Sex Roles

pp 1–16 | Cite as

What Are Men Doing while Women Perform Extra Unpaid Labor? Leisure and Specialization at the Transitions to Parenthood

  • Claire M. Kamp Dush
  • Jill E. Yavorsky
  • Sarah J. Schoppe-Sullivan
Original Article

Abstract

Marriage has significantly changed since Becker proposed his specialization model yet some scholars maintain that specialization characterizes modern couples. Specialization occurs when one partner, traditionally the man, concentrates on market work while the other partner, traditionally the woman, focuses on nonmarket work such as housework or childcare. Using innovative time diary data from primarily highly-educated, White, dual-earner U.S. couples, we examine how couples manage their time in market and household work and leisure across a momentous, gendered life course turning point—the transition to parenthood. We find little evidence of specialization, but stronger evidence of nonspecialization where both partners concurrently engaged in market work or leisure. Yet gender still mattered. Men enjoyed more leisure time, particularly on nonworkdays, whereas their partners performed more nonmarket work. Our study is the first known to uncover exactly what men were doing while women performed additional minutes of housework and childcare. On nonworkdays, fathers engaged in leisure 47% and 35% of the time during which mothers performed childcare and routine housework, respectively. Mothers engaged in leisure only about 16% to 19% of the time that fathers performed childcare and routine housework. In sum, although our study challenges economic theories of specialization by suggesting that nonspecialization is the norm for new parents’ time among highly-educated, dual-earner couples, persistent gender inequalities continue to characterize family work and leisure time.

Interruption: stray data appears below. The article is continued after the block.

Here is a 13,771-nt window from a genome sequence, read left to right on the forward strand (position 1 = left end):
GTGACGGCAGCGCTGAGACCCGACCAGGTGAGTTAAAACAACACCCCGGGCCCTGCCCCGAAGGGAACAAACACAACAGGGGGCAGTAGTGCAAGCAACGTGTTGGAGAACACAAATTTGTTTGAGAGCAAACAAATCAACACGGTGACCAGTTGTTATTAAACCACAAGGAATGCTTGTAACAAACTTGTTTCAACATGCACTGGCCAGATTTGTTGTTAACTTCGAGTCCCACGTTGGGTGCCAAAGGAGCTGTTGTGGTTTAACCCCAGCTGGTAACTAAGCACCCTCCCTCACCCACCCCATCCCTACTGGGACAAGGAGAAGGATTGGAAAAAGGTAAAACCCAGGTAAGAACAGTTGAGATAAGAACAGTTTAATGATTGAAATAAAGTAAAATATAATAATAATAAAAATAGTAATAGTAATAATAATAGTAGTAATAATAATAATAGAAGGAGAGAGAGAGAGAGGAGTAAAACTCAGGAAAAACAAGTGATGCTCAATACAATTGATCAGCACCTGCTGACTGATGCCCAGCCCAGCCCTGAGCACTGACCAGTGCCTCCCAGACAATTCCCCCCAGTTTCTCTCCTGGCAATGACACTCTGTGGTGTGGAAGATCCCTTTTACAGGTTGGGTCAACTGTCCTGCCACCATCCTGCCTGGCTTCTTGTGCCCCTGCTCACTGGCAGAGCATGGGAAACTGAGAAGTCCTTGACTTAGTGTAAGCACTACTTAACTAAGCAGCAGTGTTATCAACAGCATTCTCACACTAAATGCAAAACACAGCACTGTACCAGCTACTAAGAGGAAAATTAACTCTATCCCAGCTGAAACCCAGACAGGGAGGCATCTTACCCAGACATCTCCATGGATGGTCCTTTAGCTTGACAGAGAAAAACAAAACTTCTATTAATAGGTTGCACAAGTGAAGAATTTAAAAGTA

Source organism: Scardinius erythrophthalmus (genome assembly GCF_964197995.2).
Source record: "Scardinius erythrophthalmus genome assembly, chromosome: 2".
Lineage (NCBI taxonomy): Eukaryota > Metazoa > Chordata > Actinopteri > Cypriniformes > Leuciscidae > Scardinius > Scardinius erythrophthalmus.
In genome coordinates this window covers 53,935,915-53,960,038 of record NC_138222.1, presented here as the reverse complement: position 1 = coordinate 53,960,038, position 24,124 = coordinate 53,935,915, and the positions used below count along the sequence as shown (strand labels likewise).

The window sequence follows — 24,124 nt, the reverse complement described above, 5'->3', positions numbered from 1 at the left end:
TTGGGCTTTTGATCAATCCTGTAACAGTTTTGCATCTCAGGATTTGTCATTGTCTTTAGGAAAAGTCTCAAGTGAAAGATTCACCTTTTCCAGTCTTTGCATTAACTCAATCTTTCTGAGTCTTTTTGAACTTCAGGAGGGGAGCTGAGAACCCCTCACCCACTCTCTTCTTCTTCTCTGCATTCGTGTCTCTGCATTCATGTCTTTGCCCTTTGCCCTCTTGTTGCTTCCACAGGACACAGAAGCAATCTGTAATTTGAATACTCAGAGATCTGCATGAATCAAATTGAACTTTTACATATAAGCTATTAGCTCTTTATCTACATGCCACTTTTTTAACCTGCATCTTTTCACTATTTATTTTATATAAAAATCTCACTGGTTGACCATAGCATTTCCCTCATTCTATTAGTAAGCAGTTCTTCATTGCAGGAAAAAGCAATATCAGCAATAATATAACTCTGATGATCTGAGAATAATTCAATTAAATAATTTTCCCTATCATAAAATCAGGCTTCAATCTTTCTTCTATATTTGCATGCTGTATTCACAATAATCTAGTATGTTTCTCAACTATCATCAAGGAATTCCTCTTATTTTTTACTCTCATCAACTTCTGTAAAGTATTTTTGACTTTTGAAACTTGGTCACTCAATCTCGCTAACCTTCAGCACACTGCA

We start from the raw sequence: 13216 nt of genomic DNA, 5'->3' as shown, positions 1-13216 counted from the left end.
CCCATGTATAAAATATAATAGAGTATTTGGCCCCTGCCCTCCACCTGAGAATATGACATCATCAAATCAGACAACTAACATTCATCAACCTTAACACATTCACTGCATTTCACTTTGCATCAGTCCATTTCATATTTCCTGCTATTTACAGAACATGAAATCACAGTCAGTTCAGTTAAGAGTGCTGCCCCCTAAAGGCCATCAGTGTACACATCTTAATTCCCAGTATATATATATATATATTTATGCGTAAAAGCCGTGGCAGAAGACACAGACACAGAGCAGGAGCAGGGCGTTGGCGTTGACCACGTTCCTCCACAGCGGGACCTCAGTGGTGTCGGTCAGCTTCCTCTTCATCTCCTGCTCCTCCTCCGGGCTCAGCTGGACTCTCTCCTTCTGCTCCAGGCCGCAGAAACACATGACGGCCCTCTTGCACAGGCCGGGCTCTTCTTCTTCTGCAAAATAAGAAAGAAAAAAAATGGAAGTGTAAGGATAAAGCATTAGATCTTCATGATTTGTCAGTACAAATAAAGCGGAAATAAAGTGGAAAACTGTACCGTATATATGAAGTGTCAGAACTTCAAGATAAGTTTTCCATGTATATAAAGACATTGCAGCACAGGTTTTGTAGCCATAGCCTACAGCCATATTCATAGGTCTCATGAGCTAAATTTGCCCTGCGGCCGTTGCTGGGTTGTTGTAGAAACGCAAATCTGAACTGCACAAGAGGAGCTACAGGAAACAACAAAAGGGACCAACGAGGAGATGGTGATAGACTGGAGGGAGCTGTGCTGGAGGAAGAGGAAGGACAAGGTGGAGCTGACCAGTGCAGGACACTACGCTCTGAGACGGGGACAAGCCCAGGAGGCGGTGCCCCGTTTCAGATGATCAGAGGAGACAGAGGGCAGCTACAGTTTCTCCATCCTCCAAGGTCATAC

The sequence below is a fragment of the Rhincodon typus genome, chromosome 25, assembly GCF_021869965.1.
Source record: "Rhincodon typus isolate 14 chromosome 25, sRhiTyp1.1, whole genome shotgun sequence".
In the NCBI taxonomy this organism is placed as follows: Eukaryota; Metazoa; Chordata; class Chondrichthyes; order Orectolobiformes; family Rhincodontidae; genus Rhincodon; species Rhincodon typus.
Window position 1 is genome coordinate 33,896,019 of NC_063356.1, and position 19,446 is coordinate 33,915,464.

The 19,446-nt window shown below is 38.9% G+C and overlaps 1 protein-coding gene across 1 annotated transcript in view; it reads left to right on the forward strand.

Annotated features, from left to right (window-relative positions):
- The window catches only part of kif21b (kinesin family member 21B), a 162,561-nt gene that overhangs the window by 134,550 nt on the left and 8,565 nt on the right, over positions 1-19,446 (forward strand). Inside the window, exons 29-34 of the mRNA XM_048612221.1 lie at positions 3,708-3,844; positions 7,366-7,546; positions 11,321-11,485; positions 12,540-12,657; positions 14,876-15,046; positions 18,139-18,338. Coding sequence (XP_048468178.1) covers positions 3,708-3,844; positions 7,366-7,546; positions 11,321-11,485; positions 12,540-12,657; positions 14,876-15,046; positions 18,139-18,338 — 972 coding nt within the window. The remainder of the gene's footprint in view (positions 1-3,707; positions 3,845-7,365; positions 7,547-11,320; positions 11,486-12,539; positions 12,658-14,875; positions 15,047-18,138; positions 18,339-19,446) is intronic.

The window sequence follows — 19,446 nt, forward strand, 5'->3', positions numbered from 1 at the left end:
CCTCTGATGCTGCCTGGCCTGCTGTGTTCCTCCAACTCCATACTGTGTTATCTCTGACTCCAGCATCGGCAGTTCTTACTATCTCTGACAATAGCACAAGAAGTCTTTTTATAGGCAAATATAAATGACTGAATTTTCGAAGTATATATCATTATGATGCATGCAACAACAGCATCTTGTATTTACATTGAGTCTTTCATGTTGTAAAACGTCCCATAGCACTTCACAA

Keywords

Specialization Division of labor Transition to parenthood Gender gap Gender equality Housework Leisure 

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Copyright information

© Springer Science+Business Media, LLC 2017

Authors and Affiliations

  • Claire M. Kamp Dush
    • 1
  • Jill E. Yavorsky
    • 2
  • Sarah J. Schoppe-Sullivan
    • 1
  1. 1.Department of Human SciencesThe Ohio State UniversityColumbusUSA
  2. 2.Department of SociologyUniversity of North Carolina at CharlotteCharlotteUSA

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